This is a cringe worthy necessity. Just reboot, it's easy. Accept that the moving parts are more than you want to deal with and that it's really less time to just reboot. I, personally, hate this statement but ... this is the state of things -accept it or spend some time finding a universal way around the reboot and report back here :D

  • your /etc/resolv.conf file will look similar to this:
# Dynamic resolv.conf(5) file for glibc resolver(3) generated by resolvconf(8)
  • your /etc/hosts file will look something like this   localhost   this-laptop

# The following lines are desirable for IPv6 capable hosts
::1     localhost ip6-localhost ip6-loopback
fe00::0     ip6-localnet
ff00::0     ip6-mcastprefix
ff02::1     ip6-allnodes
ff02::2     ip6-allrouters

Test Dnsmasq

After reboot:

  • test local private network (should print as
ping -c 4 private.home
  • test google DNS (from a DHCP connected network)
ping -c 4
  • test host hostame
ping -c 4 [your hostname here]
  • test another host on the network
ping -c 4 [a local network hosthame here]

Things should be working so far...

If you don't have responses that seem correct at this point -if something seems broken -then either this method doesn't work for you on your OS or you skipped a step (or I goofed and the documentation is wrong).

If you can't ping private.home and/or by name then something is wrong. Please do ping (google name server) explicitly to see if you have network access and work backwards from there. ...

Add Docker container DNS resolution


This section demonstrates docker container dynamic host name resolution for container to container and container to host resolution. Modern Docker container names can resolve across a bridge network -which we will create. Also, because we have established a private network, containers will be able to resolve a host's hostname back to our private ip address (established earlier).

Note: resolving host to container hostnames is generally not required (or even considered a good idea) in production environments. The point of view is that virtual machines export ports to the host without regard for (or, more appropriately, in spite of) localhost. localhost in a container is not the host's localhost -i.e. the container's localhost is within it's own namespace/address-space while the host's localhost is relative to physical components of the host system. The container has it's own localhost separate from the host system.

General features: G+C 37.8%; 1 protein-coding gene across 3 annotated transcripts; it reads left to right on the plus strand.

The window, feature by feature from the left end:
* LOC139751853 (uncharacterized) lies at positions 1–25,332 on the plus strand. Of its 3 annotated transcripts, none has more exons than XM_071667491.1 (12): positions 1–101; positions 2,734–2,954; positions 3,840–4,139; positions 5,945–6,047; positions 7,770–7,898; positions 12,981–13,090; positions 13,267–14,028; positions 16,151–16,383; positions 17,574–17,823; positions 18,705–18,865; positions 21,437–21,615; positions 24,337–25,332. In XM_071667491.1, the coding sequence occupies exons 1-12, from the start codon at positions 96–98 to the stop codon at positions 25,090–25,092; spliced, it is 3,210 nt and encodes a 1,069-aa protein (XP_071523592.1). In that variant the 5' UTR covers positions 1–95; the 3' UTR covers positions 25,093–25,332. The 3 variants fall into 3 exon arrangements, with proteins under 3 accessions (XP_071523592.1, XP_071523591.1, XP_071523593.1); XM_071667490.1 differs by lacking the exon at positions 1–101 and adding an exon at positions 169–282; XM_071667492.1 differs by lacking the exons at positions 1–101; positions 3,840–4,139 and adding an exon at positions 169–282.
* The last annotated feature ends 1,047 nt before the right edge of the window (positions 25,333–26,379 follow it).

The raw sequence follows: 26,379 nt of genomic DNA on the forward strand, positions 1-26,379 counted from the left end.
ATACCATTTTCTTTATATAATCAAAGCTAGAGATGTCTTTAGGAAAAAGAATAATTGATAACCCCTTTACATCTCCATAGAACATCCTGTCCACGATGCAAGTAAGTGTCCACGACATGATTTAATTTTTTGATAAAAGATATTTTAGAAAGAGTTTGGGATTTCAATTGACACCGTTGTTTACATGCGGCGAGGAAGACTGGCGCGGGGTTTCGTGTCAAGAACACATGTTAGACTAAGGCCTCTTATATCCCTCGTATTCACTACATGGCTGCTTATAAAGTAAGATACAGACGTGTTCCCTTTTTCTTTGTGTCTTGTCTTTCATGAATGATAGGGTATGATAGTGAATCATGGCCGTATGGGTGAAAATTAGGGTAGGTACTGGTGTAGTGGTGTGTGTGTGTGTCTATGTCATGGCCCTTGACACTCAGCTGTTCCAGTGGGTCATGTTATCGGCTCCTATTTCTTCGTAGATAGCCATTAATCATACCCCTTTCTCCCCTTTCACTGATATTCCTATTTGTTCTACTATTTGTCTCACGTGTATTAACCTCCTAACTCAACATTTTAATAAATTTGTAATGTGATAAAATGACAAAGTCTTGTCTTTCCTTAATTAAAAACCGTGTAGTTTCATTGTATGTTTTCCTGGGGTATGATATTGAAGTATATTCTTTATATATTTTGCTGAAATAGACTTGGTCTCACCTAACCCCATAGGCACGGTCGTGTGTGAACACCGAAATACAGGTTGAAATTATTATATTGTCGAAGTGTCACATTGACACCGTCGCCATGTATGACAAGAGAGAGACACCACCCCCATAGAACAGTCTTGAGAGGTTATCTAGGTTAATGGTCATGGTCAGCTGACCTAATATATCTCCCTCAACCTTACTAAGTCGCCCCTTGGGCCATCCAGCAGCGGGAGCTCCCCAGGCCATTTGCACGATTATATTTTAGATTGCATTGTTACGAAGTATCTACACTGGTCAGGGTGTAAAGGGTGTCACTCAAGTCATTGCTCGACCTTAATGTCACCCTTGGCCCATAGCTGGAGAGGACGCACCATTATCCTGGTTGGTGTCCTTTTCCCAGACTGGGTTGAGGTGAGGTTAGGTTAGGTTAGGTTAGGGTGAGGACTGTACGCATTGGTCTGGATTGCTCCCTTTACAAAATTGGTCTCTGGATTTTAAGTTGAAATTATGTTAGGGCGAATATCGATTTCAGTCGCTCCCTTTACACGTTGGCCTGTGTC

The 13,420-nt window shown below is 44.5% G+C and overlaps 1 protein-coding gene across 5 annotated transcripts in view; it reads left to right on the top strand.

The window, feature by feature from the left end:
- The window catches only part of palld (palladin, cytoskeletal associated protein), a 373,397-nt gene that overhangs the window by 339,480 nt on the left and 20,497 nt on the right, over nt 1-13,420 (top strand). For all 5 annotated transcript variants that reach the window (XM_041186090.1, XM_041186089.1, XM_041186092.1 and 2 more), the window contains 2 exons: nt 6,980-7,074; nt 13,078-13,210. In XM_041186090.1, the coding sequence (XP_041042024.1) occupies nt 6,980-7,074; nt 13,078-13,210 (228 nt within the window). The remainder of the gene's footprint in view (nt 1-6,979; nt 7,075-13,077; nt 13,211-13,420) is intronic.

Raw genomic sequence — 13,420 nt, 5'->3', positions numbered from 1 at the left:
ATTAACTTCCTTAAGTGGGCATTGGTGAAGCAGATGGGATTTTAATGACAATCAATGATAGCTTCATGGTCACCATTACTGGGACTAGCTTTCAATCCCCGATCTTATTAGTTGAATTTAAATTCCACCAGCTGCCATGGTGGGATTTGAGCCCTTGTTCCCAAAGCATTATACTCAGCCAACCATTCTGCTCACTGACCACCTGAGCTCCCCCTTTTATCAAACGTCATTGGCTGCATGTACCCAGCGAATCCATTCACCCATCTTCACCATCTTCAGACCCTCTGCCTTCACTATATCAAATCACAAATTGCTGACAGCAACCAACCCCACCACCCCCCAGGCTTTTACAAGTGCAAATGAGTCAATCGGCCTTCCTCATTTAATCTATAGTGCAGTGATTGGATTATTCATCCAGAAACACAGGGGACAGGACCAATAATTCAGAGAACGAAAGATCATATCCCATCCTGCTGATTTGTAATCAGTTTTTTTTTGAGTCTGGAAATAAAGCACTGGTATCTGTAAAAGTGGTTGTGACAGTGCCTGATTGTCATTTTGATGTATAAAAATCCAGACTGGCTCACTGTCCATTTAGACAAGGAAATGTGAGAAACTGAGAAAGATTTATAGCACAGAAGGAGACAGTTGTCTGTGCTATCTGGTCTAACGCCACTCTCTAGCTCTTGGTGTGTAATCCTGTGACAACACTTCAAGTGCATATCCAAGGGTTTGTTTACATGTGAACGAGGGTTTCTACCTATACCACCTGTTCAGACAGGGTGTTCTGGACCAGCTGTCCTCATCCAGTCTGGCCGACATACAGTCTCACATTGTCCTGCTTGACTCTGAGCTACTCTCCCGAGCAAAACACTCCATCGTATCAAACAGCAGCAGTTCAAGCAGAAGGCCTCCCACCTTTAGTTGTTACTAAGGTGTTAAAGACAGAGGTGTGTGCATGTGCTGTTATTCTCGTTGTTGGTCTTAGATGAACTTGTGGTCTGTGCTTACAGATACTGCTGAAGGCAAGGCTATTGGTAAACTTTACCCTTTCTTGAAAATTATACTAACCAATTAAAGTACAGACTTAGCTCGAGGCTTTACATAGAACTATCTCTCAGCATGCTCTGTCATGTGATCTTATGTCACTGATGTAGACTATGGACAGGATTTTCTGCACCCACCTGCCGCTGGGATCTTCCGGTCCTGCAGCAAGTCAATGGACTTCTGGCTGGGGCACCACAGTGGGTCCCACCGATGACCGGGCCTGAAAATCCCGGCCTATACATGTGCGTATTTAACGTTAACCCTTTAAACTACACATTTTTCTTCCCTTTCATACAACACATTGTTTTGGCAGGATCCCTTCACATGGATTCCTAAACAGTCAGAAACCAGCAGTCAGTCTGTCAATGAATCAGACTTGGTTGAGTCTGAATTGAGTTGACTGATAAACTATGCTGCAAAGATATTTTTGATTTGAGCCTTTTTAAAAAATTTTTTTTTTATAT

install docker

  1. do an sudo apt update
  2. download and install the .deb file manually (because mx linux doesn't natively support /etc/apt/sources.list)
  3. test docker
sudo docker run hello-world

Install Docker Compose

# be sure to get the latest version (that is compatible with docker -most likely latest...)
sudo curl -L "$(uname -s)-$(uname -m)" -o /usr/local/bin/docker-compose
sudo chmod +x /usr/local/bin/docker-compose

Build an image for testing

This image is used for testing throughout this documentation where Docker is specified.

git clone
cd lighttpd-docker
sudo docker build -t lighttpd .

Create common docker network for containers

  • This section creates a common network that all docekr run commands and docker-compose instances may communicate with one another -including the ability to resolve docker container names from within the respective container instances.

  • Specify a . (dot) delimited network name for finicky applications that require a FQDN (fully qualified domain name).

  • Note: use - in names instead of _ when possible (if needed) to maintain compatibility with various tools.

sudo docker network create docker.devnet

Add DNS to Docker daemon

  • file /etc/docker/daemon.json
    "dns": ["", ""]
  • restart docker daemon
sudo service docker restart

Testing host to Docker container DNS resolution

  • Start test containers
# start FQDN hostname docker container 1
sudo docker run -d -p 8081:80 -p 4441:443 --rm -t --name docker-container-1-name -h docker-container-1.docker.devnet --net docker.devnet lighttpd

# start container 2
sudo docker run -d -p 8082:80 -p 4442:443 --rm -t --name docker-container-2-name -h docker-container-2 --net docker.devnet lighttpd

# start container 3
sudo docker run -d -p 8083:80 -p 4443:443 --rm -t --name docker-container-3-name -h docker-container-3 --net docker.devnet lighttpd
  • Test DNS resolution
####### normal docker behavior with user-defined network 'docker.devnet'
# ping container 3 *container name* from container 2
sudo docker exec -ti docker-container-2-name sh -c "ping -c 4 docker-container-3-name"
# ping private network host wildcard from a container
## Note: if this part isn't working then you likely are being blocked by your own firewall
sudo docker exec -ti docker-container-1-name sh -c "ping -c 4 a-wildcard.private.home"

That's it!

I hope this workes for you...